voice. He plays a lot of people on the album. It's really cool.

SR: "Pick A Window" stands out as one of my favorites.
EC: It's actually funny. The first European tour we did was
with Megadeth. We were sharing a bus with their crew and
the saying from this Irish crew guy was 'pick a window
cause now you're leaving, can your mother sew and then
you butt heads and then you tell her to 'stitch this.' That
phrase has never left our vocabulary since 1988.

SR: Now you're back with those Megadeth boys in 1995.
What fun!
EC: That little saying just came up in some of the problems
that were drifting through the band in the last year. Whoa. It
was blatantly obvious. These are all sayings that they used
over there. I was quite happy to have them tell me about
them and not show them to me.

SR: On "Missing" and "Blindside" we have Jason Ward
playing keys for the first time. I think it gives your some
cosmic values here.
EC: He didn't want to get too crazy with it. He's a bass
player. The whole "Missing" and outro with that piano and
guitar thing is all for his brother, Jeff, who just recently
died. He had to do it. I'm glad you enjoy that and say oh,
keyboards, whimps. I don't care if people think that. We're
all musicians and that piece is a deep and special part for

SR: I thought you might have even taken the name of the
album from the special piece written for Jeff on the album
EC: It kinda fits that whole drift thing which has been
Flotsam & Jetsam's theme. We're trying to keep rockin'.

SR: You guys are past the purge. You've been able to
remain truly rock and roll with a surge of power that's
being accepted by the hardcore fans.
EC: Yeah, that's true. Those kind of fans like what they like
and it's really cool to please that stubborn/fickle listener.
On our first couple of records we were pretty out and out
thrash/speed metal -whatever your call it. I don't like to get
into all the categories, but that's what they were. A lot of
those fans don't like for you to slow down or start using
acoustic. We must be doing something right.

SR: "Destructive Signs" is another favorite of mine.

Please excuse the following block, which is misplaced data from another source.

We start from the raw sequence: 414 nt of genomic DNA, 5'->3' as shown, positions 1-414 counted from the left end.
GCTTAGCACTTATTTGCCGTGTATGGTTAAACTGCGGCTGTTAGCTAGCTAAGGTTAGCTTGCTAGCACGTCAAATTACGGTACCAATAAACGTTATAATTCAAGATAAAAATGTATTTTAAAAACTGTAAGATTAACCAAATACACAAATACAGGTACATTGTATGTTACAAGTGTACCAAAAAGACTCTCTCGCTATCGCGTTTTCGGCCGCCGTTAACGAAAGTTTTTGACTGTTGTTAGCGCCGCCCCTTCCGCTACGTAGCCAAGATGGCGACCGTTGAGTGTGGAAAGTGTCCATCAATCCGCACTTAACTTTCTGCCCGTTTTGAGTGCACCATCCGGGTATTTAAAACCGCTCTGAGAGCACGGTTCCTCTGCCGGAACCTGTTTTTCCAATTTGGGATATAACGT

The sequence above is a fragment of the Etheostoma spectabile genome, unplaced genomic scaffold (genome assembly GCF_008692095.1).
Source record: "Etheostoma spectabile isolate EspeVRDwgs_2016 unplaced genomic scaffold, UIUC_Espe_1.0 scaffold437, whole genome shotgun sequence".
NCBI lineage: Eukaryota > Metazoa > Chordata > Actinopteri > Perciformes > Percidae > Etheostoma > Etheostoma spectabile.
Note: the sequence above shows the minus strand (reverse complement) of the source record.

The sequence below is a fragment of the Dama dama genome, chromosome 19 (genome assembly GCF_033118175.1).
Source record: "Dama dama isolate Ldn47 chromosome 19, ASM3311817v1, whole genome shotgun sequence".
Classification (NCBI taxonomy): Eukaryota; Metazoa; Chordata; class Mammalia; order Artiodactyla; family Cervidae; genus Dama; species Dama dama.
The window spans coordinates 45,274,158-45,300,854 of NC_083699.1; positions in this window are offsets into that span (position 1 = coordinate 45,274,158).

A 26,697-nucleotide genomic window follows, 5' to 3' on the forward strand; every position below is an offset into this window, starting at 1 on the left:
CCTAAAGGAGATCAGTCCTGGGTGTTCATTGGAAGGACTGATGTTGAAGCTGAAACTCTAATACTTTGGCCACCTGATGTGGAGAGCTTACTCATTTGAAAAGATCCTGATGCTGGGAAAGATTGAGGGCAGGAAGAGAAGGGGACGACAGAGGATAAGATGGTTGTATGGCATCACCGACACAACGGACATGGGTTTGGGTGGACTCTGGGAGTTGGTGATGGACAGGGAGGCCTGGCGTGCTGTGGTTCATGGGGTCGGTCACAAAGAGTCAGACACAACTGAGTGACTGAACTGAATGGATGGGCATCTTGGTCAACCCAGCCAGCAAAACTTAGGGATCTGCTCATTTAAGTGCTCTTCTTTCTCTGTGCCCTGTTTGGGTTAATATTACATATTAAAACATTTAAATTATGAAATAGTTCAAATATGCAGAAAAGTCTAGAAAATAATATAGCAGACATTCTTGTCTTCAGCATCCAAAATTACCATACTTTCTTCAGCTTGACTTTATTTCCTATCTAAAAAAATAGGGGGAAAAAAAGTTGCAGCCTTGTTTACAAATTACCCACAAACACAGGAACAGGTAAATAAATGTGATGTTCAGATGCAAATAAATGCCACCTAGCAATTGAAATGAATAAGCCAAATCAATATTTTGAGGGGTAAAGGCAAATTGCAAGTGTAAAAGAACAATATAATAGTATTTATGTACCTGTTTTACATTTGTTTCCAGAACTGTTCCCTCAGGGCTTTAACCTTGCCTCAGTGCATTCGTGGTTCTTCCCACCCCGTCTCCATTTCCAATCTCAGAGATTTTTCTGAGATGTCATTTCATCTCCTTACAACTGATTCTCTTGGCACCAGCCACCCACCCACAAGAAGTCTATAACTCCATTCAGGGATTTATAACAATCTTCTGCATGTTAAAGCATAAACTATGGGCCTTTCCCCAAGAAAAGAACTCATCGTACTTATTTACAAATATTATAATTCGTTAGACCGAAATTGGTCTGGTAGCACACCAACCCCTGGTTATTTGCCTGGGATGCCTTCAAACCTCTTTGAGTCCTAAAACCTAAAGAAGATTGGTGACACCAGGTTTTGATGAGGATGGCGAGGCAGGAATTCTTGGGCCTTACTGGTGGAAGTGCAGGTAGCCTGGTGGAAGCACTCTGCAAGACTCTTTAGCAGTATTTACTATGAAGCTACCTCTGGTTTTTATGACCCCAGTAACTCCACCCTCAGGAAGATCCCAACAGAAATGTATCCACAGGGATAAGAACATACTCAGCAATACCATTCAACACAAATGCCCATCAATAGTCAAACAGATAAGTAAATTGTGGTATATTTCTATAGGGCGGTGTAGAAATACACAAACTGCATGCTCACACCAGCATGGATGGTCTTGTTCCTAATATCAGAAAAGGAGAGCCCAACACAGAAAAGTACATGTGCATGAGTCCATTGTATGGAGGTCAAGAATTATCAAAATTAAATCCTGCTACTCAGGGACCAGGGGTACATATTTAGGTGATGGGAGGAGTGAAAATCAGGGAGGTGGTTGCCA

EC: That was the one song I wrote for this record that took
off. It helped me out a lot just writing it down. I wrote on
paper what I was living and realized then what was going
on. I couldn't do it with my own head even though it was all
in there. It's pretty neat.

SR: What about "Smoked Out?" What's all that talking in
front about service?
EC: You're going to love this. We were in the studio
recording and it was near the end. We were messing
around with sounds and machines, just having fun. We put
together that noise and then Eric picked up the telephone
book and began reading the front cover that was all about
termination of service paragraph. On the inside it says how
they'll disconnect your phone and weird stuff like that. He
reads it in his kooky announcer voice. It's one of those
crazy things that just fell together. "Notice Of Termination"
was the name of that little part even though we didn't list it
on the CD. It goes right into 'Smoked Out' which is pretty
much the harshest song. It's like we know what's going on
and you're done. It was really wicked how that all
happened that day.

SR: I don't think I would have ever come up with Neil
Kernon as a producer for you.
EC: The reason Neil is working with us is that he's
happening. The reason we picked him was because of his
background. He's worked with every possible style and
artist from Queen to the Sex Pistols to David Bowie to Hall
& Oates to us. Now he's working on a new Skrew record.

SR: What I remember him for was his pop stuff.
EC: He did that. We saw his resume and at the time we
were talking to Mark Dodson and Terry Date. They're both
good producers and make their bands sound like their
own trademarks. We didn't want to be chunked up with
any other band. We taked to eight or nine producers before
we talked to Neil. We talked to him two minutes on the
phone and we knew he was the one. We thought Neil
could bring the versatality in the production end of it to
how we are musically. It actually worked out for the best
for us. He was the missing link.

SR: You give Eric Braverman sixth member status in your
band and he's now managing you plus some writing. What
does he bring to the table?
EC: Eric is the thread in the fabric. He keeps everything
running smoothly for us. He's the gate keeper. The man.
He gives us pep talks and kicks our ass when needed.

SR: This will be your first tour with the new album.
EC: We haven't been out. We did some warm-up dates in
California but that was all. We'll go out on Saturday and do
shows on our own all the way to New York where we hook
up Megadeth on July 11. We couldn't be happier. I listen to
Fear all the time. This will the biggest tour we've had. Right
after this one we're supposed to be doing a full Canadian
tour. We'll either come back here and headline our own
shows and then Japan or vice versa. Then we'll be ready
to go to Europe again.

SR: Do you have your own ramp on the superhighway?
EC: We're on American Online. The number is on the CD
package. Kelly has a lap top and he brings it into practice
and we answer all the letters. I've never done an interview
for the on line services. It's been press or radio or fanzine.

SR: You're not surprised are you that the computer is
taking over?
EC: Not at all. Bring it on. Since we've joined America
Online we've gotten more letters and response from our
fans than our fan mail in the last year. We answer the
letters and it gets real personal on the computer.